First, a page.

12 December 2011

Holiday Shopping and ID

The holiday season is underway, and by now you are out there going after all those holiday specials! But before you head out the door, here are some important shopping tips when you pay for your purchases by credit or debit card:

1. Make sure that all your credit and debit cards are signed on the back. Don't write "SEE ID" on the back - that statement is not valid as a signature. Besides, merchants have to comply with the policies set by the credit card issuers, and among the policies is that credit card users must sign the back panel of the card prior to use.

2. Keep - in a separate place such as a password protected Word document or Excel spreadsheet - a list of the credit and debit card numbers and the associated toll free telephone number to that card's particular issuer in case the card is lost, stolen, or the number is compromised. Don't keep a printed copy with your cards!

3. Provided you have signed your card on the back as required, merchants have NO right to demand your ID. Why?

First and foremost, it is against policies set by the credit card issuers, namely MasterCard and Visa. However, there is one exception: A merchant can require ID if the card is not signed on the back as you are supposed to.

Second, a merchant's wanting to know where you live is absolutely none of their business. Merchants such as Wal-Mart (in Florida, we should call them trespass and ban for life happy Wal-Mart) and CompUSA are very notorious for this.

A Florida Driver's License is the worst identity document to have in your possession other than the fact that you need it for driving a motor vehicle. You need it in case a law enforcement officer pulls you over or if you are in an accident. A Florida Driver's License contains - as required by the federal REAL ID law concerning standards for state drivers licenses - your name and your physical street address; in other words, where you live. Besides, a physical street address is a goldmine, not only for nosy and dabbling store clerks but for stalkers and domestic violence perpetrators who happen to come across your license.

If you are confronted by a store clerk at the register demanding your ID, you are well within your rights to say no. If the store clerk gets belligerent with you, politely and professionally ask to speak with the store manager. Nine times out of ten a store manager will say that checking ID is their policy to prevent identify theft, but that alone is a false statement. Besides, store clerks themselves have been involved in identity theft cases as the perpetrators!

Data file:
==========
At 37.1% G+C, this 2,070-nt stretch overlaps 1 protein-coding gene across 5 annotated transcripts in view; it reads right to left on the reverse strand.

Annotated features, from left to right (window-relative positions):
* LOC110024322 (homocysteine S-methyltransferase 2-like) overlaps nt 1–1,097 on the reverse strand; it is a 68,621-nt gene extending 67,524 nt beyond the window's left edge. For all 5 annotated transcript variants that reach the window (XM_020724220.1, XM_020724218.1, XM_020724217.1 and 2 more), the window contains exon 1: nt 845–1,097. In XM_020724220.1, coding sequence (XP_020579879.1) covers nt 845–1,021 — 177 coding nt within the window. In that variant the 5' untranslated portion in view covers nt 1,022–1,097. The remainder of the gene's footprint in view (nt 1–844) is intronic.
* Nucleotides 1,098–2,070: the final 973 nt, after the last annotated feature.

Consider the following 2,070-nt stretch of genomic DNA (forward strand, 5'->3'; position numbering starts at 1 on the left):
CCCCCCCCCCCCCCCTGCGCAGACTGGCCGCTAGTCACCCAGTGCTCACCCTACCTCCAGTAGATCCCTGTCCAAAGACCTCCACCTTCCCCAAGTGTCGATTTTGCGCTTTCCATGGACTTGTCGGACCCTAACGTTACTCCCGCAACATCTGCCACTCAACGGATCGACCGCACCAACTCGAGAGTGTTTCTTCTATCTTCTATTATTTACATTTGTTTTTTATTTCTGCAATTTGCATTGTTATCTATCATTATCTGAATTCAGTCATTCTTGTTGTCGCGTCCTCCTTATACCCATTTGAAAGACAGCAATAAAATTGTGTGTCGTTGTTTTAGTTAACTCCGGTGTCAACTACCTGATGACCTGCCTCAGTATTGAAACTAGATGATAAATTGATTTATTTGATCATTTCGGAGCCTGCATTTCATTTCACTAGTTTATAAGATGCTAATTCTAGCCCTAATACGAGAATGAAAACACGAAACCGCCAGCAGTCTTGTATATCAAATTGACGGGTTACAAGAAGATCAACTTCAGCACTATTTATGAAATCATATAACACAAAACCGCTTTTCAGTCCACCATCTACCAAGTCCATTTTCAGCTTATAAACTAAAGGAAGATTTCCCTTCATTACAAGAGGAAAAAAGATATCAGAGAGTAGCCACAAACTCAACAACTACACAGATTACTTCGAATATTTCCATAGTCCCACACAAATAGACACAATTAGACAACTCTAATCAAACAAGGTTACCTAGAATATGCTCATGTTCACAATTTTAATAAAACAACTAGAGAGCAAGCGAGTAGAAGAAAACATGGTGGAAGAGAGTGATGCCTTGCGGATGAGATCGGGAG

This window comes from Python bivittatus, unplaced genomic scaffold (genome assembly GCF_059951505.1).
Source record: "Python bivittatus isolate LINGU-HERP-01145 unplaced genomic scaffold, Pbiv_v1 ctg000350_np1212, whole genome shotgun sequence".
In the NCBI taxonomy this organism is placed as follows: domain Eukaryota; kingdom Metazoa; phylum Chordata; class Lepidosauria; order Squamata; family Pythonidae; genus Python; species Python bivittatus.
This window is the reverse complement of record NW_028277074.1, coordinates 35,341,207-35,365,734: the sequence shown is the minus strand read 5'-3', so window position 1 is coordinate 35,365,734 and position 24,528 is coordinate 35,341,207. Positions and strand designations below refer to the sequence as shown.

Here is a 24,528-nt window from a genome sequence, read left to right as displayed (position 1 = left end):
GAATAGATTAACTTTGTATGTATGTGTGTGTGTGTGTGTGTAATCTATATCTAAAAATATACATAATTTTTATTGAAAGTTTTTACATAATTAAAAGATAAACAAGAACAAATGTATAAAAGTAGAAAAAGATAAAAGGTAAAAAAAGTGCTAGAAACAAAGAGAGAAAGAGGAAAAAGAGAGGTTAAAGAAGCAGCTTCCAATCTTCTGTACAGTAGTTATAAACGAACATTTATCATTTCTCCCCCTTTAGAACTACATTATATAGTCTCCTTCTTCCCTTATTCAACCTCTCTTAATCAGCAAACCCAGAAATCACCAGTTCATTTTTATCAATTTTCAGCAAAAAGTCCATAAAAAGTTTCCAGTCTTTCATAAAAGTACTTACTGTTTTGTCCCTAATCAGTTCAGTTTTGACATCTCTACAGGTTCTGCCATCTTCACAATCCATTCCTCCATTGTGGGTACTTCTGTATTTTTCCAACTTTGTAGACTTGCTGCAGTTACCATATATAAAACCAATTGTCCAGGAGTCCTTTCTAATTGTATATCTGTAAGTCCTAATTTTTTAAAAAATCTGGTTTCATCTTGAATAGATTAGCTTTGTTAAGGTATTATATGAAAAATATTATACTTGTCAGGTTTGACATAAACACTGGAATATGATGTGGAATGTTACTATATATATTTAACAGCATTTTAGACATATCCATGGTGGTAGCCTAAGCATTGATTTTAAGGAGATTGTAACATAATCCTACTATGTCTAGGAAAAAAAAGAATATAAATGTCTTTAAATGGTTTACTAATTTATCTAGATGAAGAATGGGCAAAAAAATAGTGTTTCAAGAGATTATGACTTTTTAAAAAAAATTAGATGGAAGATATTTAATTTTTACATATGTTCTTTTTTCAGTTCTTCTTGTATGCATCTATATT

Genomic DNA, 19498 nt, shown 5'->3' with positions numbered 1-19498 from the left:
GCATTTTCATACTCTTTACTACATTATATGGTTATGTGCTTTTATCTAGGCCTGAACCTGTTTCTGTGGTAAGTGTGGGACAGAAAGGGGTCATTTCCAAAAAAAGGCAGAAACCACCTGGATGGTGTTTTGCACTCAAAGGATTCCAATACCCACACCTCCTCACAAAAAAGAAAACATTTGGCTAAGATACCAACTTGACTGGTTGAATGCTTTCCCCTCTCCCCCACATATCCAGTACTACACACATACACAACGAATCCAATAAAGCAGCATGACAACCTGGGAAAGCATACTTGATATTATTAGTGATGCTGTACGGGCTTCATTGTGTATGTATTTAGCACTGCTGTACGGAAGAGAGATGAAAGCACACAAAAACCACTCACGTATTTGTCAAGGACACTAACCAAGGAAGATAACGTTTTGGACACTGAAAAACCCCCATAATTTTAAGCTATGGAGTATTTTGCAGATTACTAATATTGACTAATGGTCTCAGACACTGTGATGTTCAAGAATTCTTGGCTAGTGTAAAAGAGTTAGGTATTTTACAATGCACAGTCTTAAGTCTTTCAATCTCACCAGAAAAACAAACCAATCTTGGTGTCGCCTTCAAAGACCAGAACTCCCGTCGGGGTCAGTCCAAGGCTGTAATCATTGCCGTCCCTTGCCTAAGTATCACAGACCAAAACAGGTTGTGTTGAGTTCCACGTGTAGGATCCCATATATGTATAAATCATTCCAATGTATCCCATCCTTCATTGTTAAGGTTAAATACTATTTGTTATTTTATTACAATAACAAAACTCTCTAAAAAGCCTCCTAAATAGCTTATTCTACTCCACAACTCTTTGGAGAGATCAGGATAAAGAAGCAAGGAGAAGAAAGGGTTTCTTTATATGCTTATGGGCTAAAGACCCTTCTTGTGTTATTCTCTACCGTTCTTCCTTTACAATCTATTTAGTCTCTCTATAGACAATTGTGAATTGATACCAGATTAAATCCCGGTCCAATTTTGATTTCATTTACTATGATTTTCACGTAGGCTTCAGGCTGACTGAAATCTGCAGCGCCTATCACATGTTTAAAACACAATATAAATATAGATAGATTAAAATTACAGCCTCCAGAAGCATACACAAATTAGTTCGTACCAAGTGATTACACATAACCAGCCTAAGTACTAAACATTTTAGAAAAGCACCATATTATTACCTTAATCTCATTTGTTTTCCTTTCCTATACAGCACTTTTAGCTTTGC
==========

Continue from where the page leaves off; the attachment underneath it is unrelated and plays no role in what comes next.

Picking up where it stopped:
Protecting yourself against identity theft is a straightforward process on your part. We know how to keep our credit/debit cards and Social Security numbers out of the hands of unknown persons, and to check our credit reports once a year.

4. Always check your credit and bank account statements periodically. Notify your bank, credit union or credit card issuer of any inaccuracies.

While we are on the subject of ID's, the best American identity document you want to carry around is the Passport Card. Not only it fits in your wallet unlike the traditional passport book, you can use it to cross the Canadian/Mexican border for short trips to Canada or Mexico across our land borders as well as domestically here in the USA to board your flight and gain admittance to federal facilities as the passport card is a REAL ID compliant document. (Remember, a passport card cannot be used to enter the United States by air, even if you are coming from Canada or Mexico - this is where the traditional passport book comes in).